Statistical analysis: Pichichero.

Obtained funding: Pichichero.

Administrative, technical, or material support: Rennels, Edwards, Marshall, Bologa.

Study supervision: Edwards, Blatter, Marshall, Bologa, Wang, Mills.

Financial Disclosures: Drs Pichichero and Edwards have received grants from Aventis, GlaxoSmithKline, and MedImmune. Dr Blatter is on the speakers’ bureau for Aventis. Dr Marshall has received research contracts, honoraria, and consultancies from Aventis.

Funding/Support: Funding for the study was provided by Aventis Pasteur, now Sanofi Pasteur. Funding went to the academic institutions of the authors.

Role of the Sponsor: The authors who are employees of Aventis Pasteur participated in the design, supervision, and conduct of the study; performed interpretation of the data; and provided critical review of the manuscript. The sponsor played a principal role in the design and conduct of the study. A contract research organization, PPD Development, made site visits to ensure accuracy and integrity of the data and managed the study.

Independent Statistical Analysis: Jason Roy, PhD, and Shirley Eberly, MS, of the Department of Biostatistics at the University of Rochester Medical Center, Rochester, NY, performed a confirmatory statistical analysis. Shayami Thanabalasundrum and James Trammel of Red River Statistics Inc, Shreveport, La, as well as Aleksandra Kolenc-Saban, MSc, and James Sloan of Aventis Pasteur performed data analyses and management. Aventis Pasteur contracted with Red River Statistics for independent statistical review of the data. Red River Statistics was not employed by Aventis Pasteur, nor were there any other arrangements with Aventis Pasteur other than the contracted arrangement. Analysis of the data was performed by the independent statistics company and guided by the Food and Drug Administration for data requested in association with the Biologics License Application (BLA) (presentations for the BLA occurred on March 15, 2005).

Study Investigators: The following physicians enrolled participants into the trial and performed study evaluations: Brian Allen, Onalaska, Wis; Wilson P. Andrews, Jr, Marietta, Ga; Gerald Bader, Vancouver, Wash; Ladan Bakhtari, Plano, Tex; David Bernstein, Cincinnati, Ohio; Mark M. Blatter, Pittsburgh, Pa; Kenneth Bromberg, Brooklyn, NY; Daniel Brune, Peoria, Ill; Timothy Craig, Hershey, Pa; Robert Daum, Chicago, Ill; Cornelia Dekker, Stanford, Calif; Arnold del Pilar, Jr, South Bend, Ind; Kathryn M. Edwards, Nashville, Tenn; Bryan D. Evans, Huntsville, Ala; Stephen M. Fries, Boulder, Colo; David P. Greenberg, Pittsburgh, Pa; Susan A. Keathley, Little Rock, Ark; Donald J. Kennedy, St Louis, Mo; Erik Lamberth, Sellersville, Pa; Thomas Latiolais, Bossier City, La; Joseph Leader, Woburn, Mass; Gary Marshall, Louisville, Ky; Emma E. McCarty, Shreveport, La; Douglas K. Mitchell, Norfolk, Va; Laurie Peterson, Chippewa Falls, Wis; Michael Pichichero, Rochester, NY; Sharon E. Prohaska, Kansas City, Mo; Alfredo Quinonez, San Diego, Calif; Margaret B. Rennels, Baltimore, Md; David Paul Robinson, Columbia, Mo; Kevin G. Rouse, Jonesboro, Ark; Joseph Saponaro, Jupiter, Fla; Shelly David Senders, University Heights, Ohio; Charles Sheaffer, Chapel Hill, NC; Marc R. Shepard, Washington, DC; Peter E. Silas, Layton, Utah; Alex Spyropoulos, Albuquerque, NM; Bradley Sullivan, Marshfield, Wis; Leonard B. Weiner, Syracuse, NY.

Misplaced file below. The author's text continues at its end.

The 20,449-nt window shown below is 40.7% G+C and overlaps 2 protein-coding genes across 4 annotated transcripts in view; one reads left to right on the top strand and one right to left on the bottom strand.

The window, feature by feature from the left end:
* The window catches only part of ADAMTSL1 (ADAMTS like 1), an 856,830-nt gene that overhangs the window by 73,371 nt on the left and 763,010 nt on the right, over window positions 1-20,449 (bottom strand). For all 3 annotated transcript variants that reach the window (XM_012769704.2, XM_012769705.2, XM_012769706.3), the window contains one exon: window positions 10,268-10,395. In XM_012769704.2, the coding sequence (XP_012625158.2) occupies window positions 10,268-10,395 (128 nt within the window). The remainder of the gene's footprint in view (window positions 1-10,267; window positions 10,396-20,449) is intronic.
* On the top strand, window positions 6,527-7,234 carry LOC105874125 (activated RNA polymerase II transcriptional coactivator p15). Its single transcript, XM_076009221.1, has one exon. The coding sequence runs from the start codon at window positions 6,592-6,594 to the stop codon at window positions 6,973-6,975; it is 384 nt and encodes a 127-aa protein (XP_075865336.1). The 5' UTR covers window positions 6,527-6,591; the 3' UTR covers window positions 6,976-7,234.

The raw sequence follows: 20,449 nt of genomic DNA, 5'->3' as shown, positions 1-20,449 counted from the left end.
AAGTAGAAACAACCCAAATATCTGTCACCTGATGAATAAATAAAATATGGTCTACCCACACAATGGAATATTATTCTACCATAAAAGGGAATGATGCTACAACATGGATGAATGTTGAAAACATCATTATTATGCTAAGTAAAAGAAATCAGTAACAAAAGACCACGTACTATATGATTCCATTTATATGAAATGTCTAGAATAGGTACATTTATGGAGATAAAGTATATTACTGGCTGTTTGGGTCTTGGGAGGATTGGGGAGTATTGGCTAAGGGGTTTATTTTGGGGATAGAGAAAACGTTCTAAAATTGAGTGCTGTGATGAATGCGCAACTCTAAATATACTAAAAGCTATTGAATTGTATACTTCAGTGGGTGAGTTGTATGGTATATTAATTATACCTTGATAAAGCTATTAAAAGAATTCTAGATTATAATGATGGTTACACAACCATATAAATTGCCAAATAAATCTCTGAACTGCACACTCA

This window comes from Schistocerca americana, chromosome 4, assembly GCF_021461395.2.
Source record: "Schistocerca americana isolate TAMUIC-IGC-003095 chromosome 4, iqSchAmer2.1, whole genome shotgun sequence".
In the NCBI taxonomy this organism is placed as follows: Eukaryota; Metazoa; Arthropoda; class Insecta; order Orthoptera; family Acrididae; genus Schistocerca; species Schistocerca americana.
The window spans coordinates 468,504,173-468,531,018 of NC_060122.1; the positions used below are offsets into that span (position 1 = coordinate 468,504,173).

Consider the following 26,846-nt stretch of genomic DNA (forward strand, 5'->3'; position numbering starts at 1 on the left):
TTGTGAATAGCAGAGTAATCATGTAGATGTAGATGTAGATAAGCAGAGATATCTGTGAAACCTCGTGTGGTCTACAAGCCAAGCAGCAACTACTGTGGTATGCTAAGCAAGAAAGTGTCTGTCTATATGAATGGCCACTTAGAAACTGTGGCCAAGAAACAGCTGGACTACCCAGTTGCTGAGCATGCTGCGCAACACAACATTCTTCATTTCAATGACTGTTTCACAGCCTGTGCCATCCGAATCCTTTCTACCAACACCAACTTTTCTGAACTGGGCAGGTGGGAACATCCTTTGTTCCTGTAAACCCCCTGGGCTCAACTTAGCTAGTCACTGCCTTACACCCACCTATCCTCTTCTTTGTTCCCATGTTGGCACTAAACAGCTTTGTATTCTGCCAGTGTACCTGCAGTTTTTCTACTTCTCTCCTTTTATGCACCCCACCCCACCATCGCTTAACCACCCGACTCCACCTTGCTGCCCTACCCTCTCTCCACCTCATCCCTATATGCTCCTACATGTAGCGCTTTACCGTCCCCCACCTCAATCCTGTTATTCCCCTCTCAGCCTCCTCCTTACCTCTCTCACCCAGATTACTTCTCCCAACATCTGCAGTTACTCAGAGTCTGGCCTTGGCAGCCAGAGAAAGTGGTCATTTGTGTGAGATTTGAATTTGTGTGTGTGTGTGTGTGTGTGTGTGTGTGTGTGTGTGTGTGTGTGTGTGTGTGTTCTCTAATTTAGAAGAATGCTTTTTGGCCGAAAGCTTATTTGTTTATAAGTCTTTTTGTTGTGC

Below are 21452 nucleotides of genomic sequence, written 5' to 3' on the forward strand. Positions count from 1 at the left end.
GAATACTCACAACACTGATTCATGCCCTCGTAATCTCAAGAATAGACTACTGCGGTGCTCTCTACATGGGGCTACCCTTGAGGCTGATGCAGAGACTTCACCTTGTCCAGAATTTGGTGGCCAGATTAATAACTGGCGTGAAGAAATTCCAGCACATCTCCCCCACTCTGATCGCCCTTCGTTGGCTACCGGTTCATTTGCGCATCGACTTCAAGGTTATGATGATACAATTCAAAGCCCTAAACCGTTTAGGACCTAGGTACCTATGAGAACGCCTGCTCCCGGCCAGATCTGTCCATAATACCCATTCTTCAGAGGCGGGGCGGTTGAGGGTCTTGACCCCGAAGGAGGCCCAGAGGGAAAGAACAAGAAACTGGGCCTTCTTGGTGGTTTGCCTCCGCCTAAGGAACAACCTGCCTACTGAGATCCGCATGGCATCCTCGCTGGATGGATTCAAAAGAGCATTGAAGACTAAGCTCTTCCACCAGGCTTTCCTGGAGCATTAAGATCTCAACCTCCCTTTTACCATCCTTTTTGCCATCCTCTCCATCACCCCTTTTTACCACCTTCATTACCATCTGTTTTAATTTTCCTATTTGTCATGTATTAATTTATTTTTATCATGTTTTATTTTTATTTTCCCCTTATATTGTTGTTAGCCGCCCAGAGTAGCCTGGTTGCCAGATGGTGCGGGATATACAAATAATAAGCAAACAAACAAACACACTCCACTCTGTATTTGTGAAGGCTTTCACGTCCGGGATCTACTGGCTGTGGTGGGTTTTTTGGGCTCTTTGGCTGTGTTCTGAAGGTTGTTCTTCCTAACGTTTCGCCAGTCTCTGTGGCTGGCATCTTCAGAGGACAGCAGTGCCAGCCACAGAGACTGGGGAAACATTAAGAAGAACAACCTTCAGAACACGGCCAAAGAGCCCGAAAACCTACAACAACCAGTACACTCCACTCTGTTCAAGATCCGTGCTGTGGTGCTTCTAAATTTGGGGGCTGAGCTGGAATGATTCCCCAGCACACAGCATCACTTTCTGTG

Acknowledgment: We thank William Bartlett, PhD, and Linda Young, who performed serology analyses; Kathy Heard and Jennifer Kasztejna, who performed and oversaw trial monitoring; Robert Daum, MD, David Johnson, MD, and Michael D. Decker, MD, who provided scientific advice; and Lisa DeTora, PhD, and David Johnson, MD, who are both full-time employees of Sanofi Pasteur in Swiftwater, Pa, and who assisted in the editing of the manuscript.

Published Online: June 2, 2005 (doi:10.1001/jama.293.24.3003).

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Bisgard KM, Pascual FB, Ehresmann KR.  et al.  Infant pertussis: who was the source?  Pediatr Infect Dis J. 2004;23:985-989
PubMed   |  Link to Article
Gentili J.  et al.  The determination of potency of human tetanus immunoglobulin.  Biological Standardization. 1984;12:167-173
Link to Article
Galazka A. Module 3: Tetanus. Geneva, Switzerland: World Health Organization; 1993. The Immunological Basis for Immunization Series. WHO/EPI /GEN/93.13
Galazka A. Module 2: DiphtheriaGeneva, Switzerland: World Health Organization; 1993. The Immunological Basis for Immunization Series. WHO/EPI /GEN/93.13
Cherry JD, Baraff LJ, Hewlett E. The past, present, and future of pertussis: the role of adults in epidemiology and future control.  West J Med. 1989;150:319-328
PubMed
Skowronski DM, De Serres G, MacDonald D.  et al.  The changing age and seasonal profile of pertussis in Canada.  J Infect Dis. 2002;185:1448-1453
PubMed   |  Link to Article
Wharton M, Vitek C. Diphtheria toxoid. In: Plotkin S, Orenstein W, eds. Vaccines. 4th ed. Philadelphia, Pa: WB Saunders Co; 2004:211-228
Beyer WE, Palache AM, Kerstens R.  et al.  Gender differences in local and systemic reactions to inactivated influenza vaccine, established by a meta-analysis of fourteen independent studies.  Eur J Clin Microbiol Infect Dis. 1996;15:65-70
PubMed   |  Link to Article
US Food and Drug Administration/Center for Biologics Evaluation and Research.  Vaccines and Related Biological Products Advisory Committee Meeting, June 5, 1997, Session 2 . Available at: http://www.fda.gov/ohrms/dockets/ac/97/transcpt/3300t1.pdf. Accessibility verified May 31, 2005